Maisy squeezed Britt's hand. "I'm just so excited!" she exclaimed, beaming. "And curious!"
"Want to venture a guess as to how much we'll bring in tonight?" Britt teased.
Maisy giggled. "Oh, no! I just hope it's a big number!"
When Dora arrived at the front, Britt asked, "Ready, girls?" sounding more like a stage manager at a burlesque show than an important lawyer hosting a serious charity's most significant fund-raiser.
"Can I see the bid sheets before we announce the winners?" Dora asked.
"Of course," Britt replied, and handed her the envelope.
I stood with Maisy and Britt, barely listening to their nothing sayings while Dora thumbed through the bid sheets and slipped them back into the envelope. I sat. They filed onto the stage. Britt went first, his chest puffed out with pride and pleasure, followed by Dora, ethereal as always, almost gliding. Maisy brought up the rear, lifting the hem of her low-cut gown as she stepped up onto the low platform.
Just as Britt approached the podium, before he spoke a word and without warning, Maisy choked, uttered a desperate shriek, and tumbled forward, her wineglass shattering. She landed in a heap near my chair.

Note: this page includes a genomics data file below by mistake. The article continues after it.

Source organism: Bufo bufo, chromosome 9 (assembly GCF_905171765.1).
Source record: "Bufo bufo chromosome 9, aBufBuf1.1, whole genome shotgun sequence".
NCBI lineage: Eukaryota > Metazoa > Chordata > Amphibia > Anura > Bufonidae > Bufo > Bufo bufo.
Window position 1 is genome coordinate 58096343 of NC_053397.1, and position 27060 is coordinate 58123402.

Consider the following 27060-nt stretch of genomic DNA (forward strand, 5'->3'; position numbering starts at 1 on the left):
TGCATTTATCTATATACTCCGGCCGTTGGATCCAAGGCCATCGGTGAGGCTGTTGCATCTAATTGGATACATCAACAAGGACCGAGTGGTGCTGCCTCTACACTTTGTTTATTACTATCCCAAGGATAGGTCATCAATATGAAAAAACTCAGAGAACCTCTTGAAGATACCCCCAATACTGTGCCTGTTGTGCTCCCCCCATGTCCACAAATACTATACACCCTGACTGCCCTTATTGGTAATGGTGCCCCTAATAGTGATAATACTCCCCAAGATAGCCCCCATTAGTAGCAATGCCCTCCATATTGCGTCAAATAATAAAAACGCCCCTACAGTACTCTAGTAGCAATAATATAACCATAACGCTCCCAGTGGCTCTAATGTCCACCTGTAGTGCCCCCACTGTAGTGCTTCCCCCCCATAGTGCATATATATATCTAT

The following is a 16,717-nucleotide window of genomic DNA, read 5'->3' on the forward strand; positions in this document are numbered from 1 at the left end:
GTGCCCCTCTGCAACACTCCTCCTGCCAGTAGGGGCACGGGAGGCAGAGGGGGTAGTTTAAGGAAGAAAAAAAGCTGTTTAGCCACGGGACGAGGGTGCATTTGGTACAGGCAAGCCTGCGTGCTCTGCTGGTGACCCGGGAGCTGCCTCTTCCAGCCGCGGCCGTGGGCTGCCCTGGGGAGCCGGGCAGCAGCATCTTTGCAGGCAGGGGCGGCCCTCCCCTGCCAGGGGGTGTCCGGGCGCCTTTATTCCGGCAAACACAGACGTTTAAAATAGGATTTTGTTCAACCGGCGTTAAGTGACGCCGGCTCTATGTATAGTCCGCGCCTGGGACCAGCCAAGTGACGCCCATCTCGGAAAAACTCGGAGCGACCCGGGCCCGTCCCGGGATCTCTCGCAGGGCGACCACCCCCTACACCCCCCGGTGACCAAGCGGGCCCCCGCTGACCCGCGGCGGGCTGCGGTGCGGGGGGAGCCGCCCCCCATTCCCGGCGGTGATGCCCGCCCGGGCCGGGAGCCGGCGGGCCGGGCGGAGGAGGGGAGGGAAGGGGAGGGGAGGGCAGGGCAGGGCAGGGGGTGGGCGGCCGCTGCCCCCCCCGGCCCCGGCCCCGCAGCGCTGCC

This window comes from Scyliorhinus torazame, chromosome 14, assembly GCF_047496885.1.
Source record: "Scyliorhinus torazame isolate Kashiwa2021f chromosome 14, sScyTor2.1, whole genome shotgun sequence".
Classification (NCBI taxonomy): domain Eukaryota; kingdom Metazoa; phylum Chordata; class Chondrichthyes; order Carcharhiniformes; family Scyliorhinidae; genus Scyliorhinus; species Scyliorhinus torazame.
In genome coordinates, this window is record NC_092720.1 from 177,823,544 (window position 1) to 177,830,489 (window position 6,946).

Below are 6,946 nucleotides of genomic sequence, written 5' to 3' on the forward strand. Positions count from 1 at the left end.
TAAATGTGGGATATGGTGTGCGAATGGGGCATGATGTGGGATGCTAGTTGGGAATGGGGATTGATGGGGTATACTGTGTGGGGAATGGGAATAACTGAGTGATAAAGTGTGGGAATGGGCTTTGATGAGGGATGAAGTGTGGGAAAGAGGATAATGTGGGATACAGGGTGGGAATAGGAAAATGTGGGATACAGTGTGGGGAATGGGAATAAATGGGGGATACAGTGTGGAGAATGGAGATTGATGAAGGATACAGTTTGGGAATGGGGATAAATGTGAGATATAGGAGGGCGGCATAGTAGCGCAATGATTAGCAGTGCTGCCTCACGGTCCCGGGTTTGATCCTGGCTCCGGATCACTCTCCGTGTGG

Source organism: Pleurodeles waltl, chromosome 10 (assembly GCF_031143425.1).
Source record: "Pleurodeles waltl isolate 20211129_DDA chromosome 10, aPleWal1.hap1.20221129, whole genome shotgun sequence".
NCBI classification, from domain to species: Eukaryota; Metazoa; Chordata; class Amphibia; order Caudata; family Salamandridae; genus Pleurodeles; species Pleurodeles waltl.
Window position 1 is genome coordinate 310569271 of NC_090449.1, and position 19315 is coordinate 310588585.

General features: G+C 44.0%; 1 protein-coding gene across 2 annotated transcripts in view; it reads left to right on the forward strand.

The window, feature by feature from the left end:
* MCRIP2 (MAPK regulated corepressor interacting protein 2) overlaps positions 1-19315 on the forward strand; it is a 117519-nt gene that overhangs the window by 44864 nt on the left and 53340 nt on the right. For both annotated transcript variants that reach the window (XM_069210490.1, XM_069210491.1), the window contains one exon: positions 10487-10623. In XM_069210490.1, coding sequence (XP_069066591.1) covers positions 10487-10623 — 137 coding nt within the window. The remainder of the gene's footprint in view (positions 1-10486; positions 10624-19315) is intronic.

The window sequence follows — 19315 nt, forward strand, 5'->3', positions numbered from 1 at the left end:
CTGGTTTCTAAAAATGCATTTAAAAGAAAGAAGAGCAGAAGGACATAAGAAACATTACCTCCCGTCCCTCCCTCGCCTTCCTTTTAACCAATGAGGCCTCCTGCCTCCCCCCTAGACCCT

Detective Rowcliff began to tap his pencil, startling me out of my reverie. I opened my eyes and turned to him. He was chewing gum, as if he wanted to kill it, while watching me through uncaring eyes.
"So?" he prompted, sounding annoyed.
Taking a deep breath, I recounted the events of the night, answering his question about how Maisy had ended up on the stage.
"And then people rushed up and--" I faltered, unsure what to say next.
Rowcliff continued to tap his pencil, thinking about what I'd said. "Who wants Maisy dead?" he asked abruptly.
"No one. I mean, I didn't know her very well, but I can't imagine that anyone would want to murder her."
His angry eyes challenged me. "Well then," he demanded with a fierce rat-a-tat of his pencil, "who wants you dead?"
stared at him. What is he saying? His question makes no sense. He stared back at me, watching me, waiting for my response.
"What?" I asked, giving voice to my confusion.
"I asked, 'Who wants you dead?' Got any enemies?"
"Why would you ask me that?"
"Answer the question," Rowcliff commanded.
"What has Maisy's death got to do with whether I have enemies?" I insisted.
He shrugged. "Maybe nothing. I'm just asking questions, trying to cover all bases." He paused, giving me a chance to speak, then added, waggling his fingers to hurry me up, "So . . . ? Who wants you dead?"
"No one," I said, my voice barely audible.
"Right. No one ever wants to kill anyone," he said in an irritatingly sardonic tone. "Funny, isn't it, how a lot of people end up dead when no one has any enemies."
"Enemies? Are you saying that Maisy was killed by some enemy? Or are you saying that Maisy was killed by mistake and I'm the one with an enemy?"
He shifted position and tapped his pencil a few times against the table. "I'm not saying anything." After a long pause and a short series of taps, he said, "Describe her to me. What was she like?"